• I'd find using `__call__` instead of `__getitem__` to be preferrable in general, its usually an interpolation function. – Dave May 8 '15 at 18:30
• Does not work with Python3, as indexing a map is not supported anymore – Chris_128 Jan 27 at 17:03

Building on Lauritz` answer, here's a version with the following changes

• Updated to python3 (the map was causing problems for me and is unnecessary)
• Fixed behavior at edge values
• Raise exception when x is out of bounds
• Use `__call__` instead of `__getitem__`
``````from bisect import bisect_right

class Interpolate:
def __init__(self, x_list, y_list):
if any(y - x <= 0 for x, y in zip(x_list, x_list[1:])):
raise ValueError("x_list must be in strictly ascending order!")
self.x_list = x_list
self.y_list = y_list
intervals = zip(x_list, x_list[1:], y_list, y_list[1:])
self.slopes = [(y2 - y1) / (x2 - x1) for x1, x2, y1, y2 in intervals]

def __call__(self, x):
if not (self.x_list <= x <= self.x_list[-1]):
raise ValueError("x out of bounds!")
if x == self.x_list[-1]:
return self.y_list[-1]
i = bisect_right(self.x_list, x) - 1
return self.y_list[i] + self.slopes[i] * (x - self.x_list[i])
``````

Example usage:

``````>>> interp = Interpolate([1, 2.5, 3.4, 5.8, 6], [2, 4, 5.8, 4.3, 4])
>>> interp(4)
5.425
``````

Instead of extrapolating off the ends, you could return the extents of the `y_list`. Most of the time your application is well behaved, and the `Interpolate[x]` will be in the `x_list`. The (presumably) linear affects of extrapolating off the ends may mislead you to believe that your data is well behaved.

• Returning a non-linear result (bounded by the contents of `x_list` and `y_list`) your program's behavior may alert you to an issue for values greatly outside `x_list`. (Linear behavior goes bananas when given non-linear inputs!)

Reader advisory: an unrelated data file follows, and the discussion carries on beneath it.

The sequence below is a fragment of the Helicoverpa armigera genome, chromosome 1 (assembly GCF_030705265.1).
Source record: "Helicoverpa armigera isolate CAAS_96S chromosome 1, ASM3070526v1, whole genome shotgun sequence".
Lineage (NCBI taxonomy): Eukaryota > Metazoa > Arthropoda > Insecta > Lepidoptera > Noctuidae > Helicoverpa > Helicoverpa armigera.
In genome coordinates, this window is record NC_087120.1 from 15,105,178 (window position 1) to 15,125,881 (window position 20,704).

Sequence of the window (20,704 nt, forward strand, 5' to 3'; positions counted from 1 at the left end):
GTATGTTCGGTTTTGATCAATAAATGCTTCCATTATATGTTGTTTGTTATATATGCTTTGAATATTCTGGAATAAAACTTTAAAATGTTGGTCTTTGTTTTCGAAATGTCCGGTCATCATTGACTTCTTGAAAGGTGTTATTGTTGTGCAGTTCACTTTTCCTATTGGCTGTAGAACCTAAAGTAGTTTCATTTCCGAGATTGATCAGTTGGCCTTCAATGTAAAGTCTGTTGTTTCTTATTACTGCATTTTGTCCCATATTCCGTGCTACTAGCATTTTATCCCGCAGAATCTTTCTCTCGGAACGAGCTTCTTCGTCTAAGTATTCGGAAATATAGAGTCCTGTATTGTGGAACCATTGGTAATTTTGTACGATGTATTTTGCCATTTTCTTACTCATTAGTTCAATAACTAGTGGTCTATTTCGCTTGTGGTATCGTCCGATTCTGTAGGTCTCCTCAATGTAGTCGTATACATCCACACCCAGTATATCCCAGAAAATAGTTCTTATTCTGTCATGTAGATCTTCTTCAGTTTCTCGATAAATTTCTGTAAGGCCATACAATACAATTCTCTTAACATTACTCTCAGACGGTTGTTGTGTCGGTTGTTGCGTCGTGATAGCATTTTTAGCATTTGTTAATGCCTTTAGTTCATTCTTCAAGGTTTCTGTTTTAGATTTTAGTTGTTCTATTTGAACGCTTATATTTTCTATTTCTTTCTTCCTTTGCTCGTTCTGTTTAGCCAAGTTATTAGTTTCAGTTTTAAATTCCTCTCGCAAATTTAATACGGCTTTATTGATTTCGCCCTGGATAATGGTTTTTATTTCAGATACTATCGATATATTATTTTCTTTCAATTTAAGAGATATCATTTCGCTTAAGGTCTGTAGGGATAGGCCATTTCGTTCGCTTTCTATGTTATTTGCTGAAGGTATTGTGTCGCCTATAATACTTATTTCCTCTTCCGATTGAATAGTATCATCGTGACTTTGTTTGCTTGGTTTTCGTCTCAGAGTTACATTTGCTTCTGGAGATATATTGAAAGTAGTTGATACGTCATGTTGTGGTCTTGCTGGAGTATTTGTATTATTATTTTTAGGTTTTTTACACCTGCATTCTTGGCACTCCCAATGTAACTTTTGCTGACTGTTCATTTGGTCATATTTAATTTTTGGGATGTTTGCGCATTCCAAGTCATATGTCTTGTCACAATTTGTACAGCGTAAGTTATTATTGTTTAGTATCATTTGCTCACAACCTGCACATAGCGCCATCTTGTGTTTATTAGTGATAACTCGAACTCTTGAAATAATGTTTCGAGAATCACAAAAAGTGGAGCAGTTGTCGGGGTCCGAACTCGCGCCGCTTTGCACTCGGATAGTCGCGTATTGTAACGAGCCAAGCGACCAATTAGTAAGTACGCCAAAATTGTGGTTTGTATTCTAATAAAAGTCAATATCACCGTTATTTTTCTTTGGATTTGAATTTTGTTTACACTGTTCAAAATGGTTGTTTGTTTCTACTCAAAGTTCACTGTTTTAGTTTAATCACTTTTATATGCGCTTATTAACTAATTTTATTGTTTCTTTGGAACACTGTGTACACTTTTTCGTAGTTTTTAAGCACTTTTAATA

• Returning the extents of the `y_list` for `Interpolate[x]` outside of `x_list` also means you know the range of your output value. If you extrapolate based on `x` much, much less than `x_list` or `x` much, much greater than `x_list[-1]`, your return result could be outside of the range of values you expected.

``````def __getitem__(self, x):
if x <= self.x_list:
return self.y_list
elif x >= self.x_list[-1]:
return self.y_list[-1]
else:
i = bisect_left(self.x_list, x) - 1
return self.y_list[i] + self.slopes[i] * (x - self.x_list[i])
``````
• I'd find using `__call__` instead of `__getitem__` to be preferrable in general, its usually an interpolation function. – Dave May 8 '15 at 18:31
``````def interpolate(x1: float, x2: float, y1: float, y2: float, x: float):
"""Perform linear interpolation for x between (x1,y1) and (x2,y2) """

return ((y2 - y1) * x + x2 * y1 - x1 * y2) / (x2 - x1)
``````

Your solution did not work in Python 2.7. There was an error while checking for the order of the x elements. I had to change to code to this to get it to work:

``````from bisect import bisect_left
class Interpolate(object):
def __init__(self, x_list, y_list):
if any([y - x <= 0 for x, y in zip(x_list, x_list[1:])]):
raise ValueError("x_list must be in strictly ascending order!")
x_list = self.x_list = map(float, x_list)
y_list = self.y_list = map(float, y_list)
intervals = zip(x_list, x_list[1:], y_list, y_list[1:])
self.slopes = [(y2 - y1)/(x2 - x1) for x1, x2, y1, y2 in intervals]
def __getitem__(self, x):
i = bisect_left(self.x_list, x) - 1
return self.y_list[i] + self.slopes[i] * (x - self.x_list[i])
``````
• I get an error.... TypeError 'Interpolate' object is not callable ?? What is the solution? – Rudy Van Drie Dec 10 '19 at 22:28